FedSpending.org’s First Anniversary


Sunlight grantee OMB Watch is celebrating the first anniversary of their FedSpending.org, a searchable database of almost $17 trillion in federal spending. It’s been a big hit, and we want to congratulate our colleagues at OMB Watch for their success. FedSpending.org is a perfect example of transparency in action. It has complete federal government annual data from FY 2000 through FY 2006, and partial data available for FY 2007. It has become the standard for online disclosure of government contracts and grants. For citizens and patriots, snoops, muckrakers, and journalists its become a must. What a service! Coinciding with the anniversary, OMB Watch is releasing new, improved, and even more powerful features of the database. They also have made what they call "major functionality improvements," that includes a "mapping feature on all searches," a "SuperSearch" function for all advanced searching, and other user-friendly functions. With the new features, it appears they are closing in on a warp drive for governmental research and transparency.

FedSpending.org was one of Sunlight’s first grantees. Before OMB Watch launched the service there was no other comprehensive, searchable, publicly available, Web site of federal grants and contracts — free of charge. The demand for this information has been huge! Individuals accessing FedSpending.org have undertaken 5 million searches. It has become a reliable source for bloggers and reporters, who have cumulatively cited it nearly 600 times in the past year alone. In fact, the Office of Management and Budget, which is charged by the recently passed disclosure law to put information on all government contracts and grants online in a searchable, sortable form, has taken FedSpending.org as its model. The government database that will ultimately be built will have at least the level of disclosure that FedSpending.org offers and will have a user interface based on the FedSpending.org model and APIs. Use of the site by citizens and reporters has revealed previously unknown instances of how the federal government has mismanaged federal contracts and data. By bringing to light previously unknown long-standing government practices in need of reform, we are normalizing demand for such information and cultivating a civic culture that expects greater transparency about the actions of lawmakers.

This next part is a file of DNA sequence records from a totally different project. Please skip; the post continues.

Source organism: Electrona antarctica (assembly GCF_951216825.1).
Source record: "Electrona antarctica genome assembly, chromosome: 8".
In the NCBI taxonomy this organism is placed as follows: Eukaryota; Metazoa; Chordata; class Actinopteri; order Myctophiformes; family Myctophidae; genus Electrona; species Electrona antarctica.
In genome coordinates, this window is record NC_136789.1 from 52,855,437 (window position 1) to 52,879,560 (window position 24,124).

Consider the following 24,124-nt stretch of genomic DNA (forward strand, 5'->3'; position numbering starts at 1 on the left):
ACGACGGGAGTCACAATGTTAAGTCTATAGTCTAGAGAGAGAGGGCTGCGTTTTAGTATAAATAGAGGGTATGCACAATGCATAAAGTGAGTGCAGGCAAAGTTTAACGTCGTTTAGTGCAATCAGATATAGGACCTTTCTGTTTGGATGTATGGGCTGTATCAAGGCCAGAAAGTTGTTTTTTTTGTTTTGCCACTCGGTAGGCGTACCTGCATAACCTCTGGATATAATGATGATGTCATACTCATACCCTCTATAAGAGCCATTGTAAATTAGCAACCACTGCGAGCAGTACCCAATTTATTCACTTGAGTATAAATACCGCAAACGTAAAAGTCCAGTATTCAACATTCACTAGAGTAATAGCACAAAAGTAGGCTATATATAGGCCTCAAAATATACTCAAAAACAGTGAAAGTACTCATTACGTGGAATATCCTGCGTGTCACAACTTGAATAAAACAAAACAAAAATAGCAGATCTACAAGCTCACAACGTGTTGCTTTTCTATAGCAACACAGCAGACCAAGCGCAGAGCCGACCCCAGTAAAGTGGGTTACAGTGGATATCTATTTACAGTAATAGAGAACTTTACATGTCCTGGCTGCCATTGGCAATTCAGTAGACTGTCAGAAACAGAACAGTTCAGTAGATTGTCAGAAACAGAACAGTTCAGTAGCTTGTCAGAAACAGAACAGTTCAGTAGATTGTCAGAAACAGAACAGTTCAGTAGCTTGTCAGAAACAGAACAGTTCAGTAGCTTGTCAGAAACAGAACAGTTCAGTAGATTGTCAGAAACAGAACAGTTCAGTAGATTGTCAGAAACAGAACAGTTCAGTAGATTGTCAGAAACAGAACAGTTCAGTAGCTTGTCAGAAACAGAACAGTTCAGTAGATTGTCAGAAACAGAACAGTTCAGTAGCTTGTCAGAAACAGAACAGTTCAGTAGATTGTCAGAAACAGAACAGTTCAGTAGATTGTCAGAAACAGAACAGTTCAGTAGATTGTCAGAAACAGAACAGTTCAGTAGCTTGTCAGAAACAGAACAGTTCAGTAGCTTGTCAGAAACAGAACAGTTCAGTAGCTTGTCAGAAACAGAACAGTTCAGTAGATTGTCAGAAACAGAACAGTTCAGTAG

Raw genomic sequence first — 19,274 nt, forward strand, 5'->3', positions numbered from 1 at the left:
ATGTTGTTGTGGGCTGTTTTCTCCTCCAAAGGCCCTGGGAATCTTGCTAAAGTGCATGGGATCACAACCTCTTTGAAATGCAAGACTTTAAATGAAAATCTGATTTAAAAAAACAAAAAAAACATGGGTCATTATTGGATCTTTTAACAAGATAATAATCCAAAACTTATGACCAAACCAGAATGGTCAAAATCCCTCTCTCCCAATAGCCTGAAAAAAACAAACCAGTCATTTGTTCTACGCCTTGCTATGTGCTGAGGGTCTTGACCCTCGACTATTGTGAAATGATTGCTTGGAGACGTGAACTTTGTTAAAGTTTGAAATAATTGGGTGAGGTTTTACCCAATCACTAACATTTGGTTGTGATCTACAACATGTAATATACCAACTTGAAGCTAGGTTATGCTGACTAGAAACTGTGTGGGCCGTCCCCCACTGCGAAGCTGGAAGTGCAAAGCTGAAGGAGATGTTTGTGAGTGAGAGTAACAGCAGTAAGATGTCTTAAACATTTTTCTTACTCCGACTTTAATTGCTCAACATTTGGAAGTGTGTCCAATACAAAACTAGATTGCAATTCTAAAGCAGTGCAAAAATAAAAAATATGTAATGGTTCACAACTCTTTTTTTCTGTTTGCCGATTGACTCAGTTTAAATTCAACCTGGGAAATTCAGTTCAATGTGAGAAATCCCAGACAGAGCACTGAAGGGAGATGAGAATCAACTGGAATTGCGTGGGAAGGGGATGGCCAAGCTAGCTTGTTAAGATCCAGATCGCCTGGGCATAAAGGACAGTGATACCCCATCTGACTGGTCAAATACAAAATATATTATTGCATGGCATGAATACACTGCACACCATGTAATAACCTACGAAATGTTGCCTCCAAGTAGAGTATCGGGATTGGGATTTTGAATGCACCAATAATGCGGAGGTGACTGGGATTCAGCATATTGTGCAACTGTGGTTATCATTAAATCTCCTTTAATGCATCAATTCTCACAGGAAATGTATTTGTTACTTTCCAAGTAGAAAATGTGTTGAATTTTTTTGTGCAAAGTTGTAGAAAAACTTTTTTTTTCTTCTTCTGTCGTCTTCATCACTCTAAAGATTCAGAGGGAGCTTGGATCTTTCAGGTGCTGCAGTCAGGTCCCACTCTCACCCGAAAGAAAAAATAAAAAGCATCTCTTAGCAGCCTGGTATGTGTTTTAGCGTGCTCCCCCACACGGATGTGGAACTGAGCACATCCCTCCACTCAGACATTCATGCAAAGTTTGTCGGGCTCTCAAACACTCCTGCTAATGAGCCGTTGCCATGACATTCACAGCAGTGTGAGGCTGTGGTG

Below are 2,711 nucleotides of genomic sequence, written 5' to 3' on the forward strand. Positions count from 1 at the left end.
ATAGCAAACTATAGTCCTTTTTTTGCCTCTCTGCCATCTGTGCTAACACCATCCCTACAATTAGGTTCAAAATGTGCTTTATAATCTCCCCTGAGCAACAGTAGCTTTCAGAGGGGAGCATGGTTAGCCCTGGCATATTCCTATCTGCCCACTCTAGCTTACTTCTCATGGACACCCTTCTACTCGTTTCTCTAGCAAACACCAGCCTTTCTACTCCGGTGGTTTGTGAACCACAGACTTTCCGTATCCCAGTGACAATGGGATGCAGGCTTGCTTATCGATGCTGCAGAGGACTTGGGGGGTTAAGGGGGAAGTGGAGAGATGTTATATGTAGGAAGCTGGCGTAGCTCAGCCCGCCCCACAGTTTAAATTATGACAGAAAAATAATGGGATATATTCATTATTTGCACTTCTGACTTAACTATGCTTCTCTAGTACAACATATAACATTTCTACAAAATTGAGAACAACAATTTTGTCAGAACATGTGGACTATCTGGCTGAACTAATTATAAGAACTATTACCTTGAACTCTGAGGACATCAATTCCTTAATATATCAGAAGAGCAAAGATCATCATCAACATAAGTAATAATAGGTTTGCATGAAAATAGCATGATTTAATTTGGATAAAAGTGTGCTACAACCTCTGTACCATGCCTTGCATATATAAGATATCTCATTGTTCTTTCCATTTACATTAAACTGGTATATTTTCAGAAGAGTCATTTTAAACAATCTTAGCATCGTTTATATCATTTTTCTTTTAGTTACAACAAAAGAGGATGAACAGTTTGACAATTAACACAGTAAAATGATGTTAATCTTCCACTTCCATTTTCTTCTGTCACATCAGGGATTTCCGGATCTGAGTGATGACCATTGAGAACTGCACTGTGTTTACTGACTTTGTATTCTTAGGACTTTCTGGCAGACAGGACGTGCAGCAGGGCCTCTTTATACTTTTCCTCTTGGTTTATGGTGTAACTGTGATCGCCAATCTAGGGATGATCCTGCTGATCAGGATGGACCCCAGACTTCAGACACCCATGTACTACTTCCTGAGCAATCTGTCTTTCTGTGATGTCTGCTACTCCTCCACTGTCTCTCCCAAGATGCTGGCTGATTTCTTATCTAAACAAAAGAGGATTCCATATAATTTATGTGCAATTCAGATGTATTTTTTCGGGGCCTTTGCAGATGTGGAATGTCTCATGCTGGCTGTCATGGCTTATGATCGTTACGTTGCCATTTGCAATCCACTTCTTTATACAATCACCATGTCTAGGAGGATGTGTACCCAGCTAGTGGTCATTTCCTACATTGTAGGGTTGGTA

One of Sunlight’s first goals was to digitize information about the work of Congress and make it available through the Internet to make it more accessible to the American people. Transparency means something very different in the 21st century than it’s meant before. The Sunlight Foundation sees itself as a catalyst to create greater political transparency and to foster more openness and accountability in government. We are proud that OMB Watch’s FedSpending.org is succeeding at these goals. Again…We extend our congratulations to our friends at OMB Watch. Congratulations on a great and ever improving innovative service for democracy.